In a study conducted by the Wildlife Conservation Department on leopard deaths in the central hills, two important factors have been observed, the expert says. It shows that most of the cases of leopards getting caught in snares happen from December to May while the highest number of leopard deaths takes place in the Ambagamuwa Divisional Secretariat area. 

This period coincides with the Sri Pada pilgrimage season during which an influx of pilgrims is seen in Hatton, Ginigathhena, Norton Bridge, and Watawala. Since there is a demand for game meat from visitors, estate workers and villagers set up more snares to catch wild animals. Unfortunately, leopards also get caught, though the snares were not intended for them.

The reason for the Ambagamuwa Divisional Secretariat area reporting the highest incidence of leopard deaths is not only because the Sri Pada reserve with its leopard habitat comes within its jurisdiction but also because most of the pilgrims pass through Ambagamuwa, thus creating a demand for game meat.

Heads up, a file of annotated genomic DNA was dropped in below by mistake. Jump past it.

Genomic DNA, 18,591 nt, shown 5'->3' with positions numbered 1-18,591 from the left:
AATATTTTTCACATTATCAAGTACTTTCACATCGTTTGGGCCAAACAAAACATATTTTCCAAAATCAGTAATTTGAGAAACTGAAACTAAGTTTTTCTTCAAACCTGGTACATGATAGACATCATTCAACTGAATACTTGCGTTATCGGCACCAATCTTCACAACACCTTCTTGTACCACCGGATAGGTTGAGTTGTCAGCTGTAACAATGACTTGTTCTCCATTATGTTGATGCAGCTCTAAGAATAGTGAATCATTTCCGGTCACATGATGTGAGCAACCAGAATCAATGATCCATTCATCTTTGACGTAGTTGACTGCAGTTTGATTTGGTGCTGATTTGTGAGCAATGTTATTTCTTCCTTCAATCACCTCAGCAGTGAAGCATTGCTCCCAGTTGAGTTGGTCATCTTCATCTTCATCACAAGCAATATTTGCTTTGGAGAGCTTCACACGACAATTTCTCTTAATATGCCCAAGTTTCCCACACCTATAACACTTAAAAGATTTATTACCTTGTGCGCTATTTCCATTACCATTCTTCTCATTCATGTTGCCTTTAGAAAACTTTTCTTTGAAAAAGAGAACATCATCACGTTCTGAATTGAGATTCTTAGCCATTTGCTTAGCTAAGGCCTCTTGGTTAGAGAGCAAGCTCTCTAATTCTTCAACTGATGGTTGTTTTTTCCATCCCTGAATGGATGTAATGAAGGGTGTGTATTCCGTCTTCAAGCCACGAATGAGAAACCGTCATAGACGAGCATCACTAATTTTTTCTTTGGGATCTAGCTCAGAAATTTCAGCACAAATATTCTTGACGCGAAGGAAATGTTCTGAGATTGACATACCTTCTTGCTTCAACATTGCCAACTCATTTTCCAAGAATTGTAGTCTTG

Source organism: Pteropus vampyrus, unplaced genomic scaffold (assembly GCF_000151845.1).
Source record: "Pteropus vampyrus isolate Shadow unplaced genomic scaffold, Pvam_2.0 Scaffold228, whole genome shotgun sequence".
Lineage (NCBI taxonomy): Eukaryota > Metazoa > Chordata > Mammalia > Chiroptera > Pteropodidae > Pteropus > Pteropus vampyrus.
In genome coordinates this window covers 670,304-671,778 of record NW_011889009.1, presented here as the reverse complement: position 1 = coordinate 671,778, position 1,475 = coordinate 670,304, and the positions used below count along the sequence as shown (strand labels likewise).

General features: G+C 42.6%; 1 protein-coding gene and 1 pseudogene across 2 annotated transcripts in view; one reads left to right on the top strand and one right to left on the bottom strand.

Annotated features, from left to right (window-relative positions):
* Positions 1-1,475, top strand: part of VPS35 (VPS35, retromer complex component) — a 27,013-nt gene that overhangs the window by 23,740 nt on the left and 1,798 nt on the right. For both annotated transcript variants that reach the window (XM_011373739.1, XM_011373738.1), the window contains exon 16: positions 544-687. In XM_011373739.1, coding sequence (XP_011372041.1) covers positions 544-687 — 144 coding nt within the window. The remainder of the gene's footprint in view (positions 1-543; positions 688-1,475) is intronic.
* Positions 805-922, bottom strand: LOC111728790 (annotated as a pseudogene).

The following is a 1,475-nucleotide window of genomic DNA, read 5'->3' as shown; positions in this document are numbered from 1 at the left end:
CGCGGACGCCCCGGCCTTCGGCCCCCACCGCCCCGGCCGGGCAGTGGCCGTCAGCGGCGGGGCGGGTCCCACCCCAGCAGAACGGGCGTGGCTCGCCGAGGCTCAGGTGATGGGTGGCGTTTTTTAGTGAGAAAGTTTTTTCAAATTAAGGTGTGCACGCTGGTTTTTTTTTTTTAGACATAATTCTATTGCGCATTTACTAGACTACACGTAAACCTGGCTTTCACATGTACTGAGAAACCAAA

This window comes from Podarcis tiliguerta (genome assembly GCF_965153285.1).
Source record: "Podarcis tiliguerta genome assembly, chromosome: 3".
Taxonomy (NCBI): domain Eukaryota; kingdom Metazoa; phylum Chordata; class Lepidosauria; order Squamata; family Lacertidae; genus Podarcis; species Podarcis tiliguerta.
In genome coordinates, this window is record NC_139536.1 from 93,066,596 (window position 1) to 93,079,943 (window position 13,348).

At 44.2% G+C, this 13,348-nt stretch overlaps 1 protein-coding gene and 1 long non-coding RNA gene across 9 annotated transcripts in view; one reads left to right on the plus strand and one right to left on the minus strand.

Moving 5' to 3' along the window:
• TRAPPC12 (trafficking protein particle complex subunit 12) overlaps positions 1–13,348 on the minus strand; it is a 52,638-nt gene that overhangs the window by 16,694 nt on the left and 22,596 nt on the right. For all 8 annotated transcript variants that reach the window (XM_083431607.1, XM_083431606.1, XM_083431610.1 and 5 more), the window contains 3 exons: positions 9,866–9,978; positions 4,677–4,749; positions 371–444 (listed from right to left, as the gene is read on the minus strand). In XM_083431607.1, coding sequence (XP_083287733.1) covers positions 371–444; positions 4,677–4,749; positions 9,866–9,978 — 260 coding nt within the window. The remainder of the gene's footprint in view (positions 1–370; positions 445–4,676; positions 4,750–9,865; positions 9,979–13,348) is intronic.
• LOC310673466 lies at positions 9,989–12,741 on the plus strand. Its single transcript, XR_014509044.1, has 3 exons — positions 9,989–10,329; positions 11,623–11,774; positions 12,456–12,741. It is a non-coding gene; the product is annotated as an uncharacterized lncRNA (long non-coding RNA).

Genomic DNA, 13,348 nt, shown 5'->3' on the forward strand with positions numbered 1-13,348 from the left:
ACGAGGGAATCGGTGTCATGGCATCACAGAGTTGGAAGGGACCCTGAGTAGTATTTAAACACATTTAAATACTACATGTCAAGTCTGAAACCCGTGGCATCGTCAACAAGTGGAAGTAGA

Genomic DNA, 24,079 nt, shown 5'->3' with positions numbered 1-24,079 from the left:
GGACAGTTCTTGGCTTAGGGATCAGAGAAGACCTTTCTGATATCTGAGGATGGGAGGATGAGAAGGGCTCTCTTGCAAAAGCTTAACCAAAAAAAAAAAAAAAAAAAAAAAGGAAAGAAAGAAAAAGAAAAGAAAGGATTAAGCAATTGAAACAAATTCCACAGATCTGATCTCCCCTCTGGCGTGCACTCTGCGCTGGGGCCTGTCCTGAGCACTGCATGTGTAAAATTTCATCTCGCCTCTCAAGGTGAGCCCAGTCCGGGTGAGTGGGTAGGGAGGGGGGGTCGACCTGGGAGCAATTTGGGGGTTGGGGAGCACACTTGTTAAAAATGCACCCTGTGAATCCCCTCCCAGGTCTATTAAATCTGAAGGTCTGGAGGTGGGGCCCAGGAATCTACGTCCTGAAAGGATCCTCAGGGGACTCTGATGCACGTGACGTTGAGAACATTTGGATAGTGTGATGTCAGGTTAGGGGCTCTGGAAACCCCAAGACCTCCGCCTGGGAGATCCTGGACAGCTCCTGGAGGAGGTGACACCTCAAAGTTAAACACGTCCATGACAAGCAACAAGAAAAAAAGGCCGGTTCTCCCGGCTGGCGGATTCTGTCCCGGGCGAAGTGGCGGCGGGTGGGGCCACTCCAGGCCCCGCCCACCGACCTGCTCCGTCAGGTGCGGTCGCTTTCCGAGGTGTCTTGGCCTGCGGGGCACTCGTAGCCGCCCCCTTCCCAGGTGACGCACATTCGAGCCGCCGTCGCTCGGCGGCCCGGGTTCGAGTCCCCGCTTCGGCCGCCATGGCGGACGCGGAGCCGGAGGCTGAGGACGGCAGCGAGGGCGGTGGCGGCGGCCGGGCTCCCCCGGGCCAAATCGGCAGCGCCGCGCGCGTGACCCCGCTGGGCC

A survey covering the period 2010-2020 confirms that 71% of leopard deaths are caused by snares. About 10% are killed due to poisoning and 7% die in road accidents, while 4% perish in lightning strikes. Therefore, it is not difficult to understand that traps and snares are the main threat to Sri Lanka’s leopards.

To conserve leopards, the Wildlife Conservation Department is conducting awareness programmes among estate communities. Through these awareness campaigns, they are made aware that leopards are not an animal that kills people but a treasure that needs to be protected. Apart from the department, environmental groups such as Leopard Dairy are also involved in this endeavour.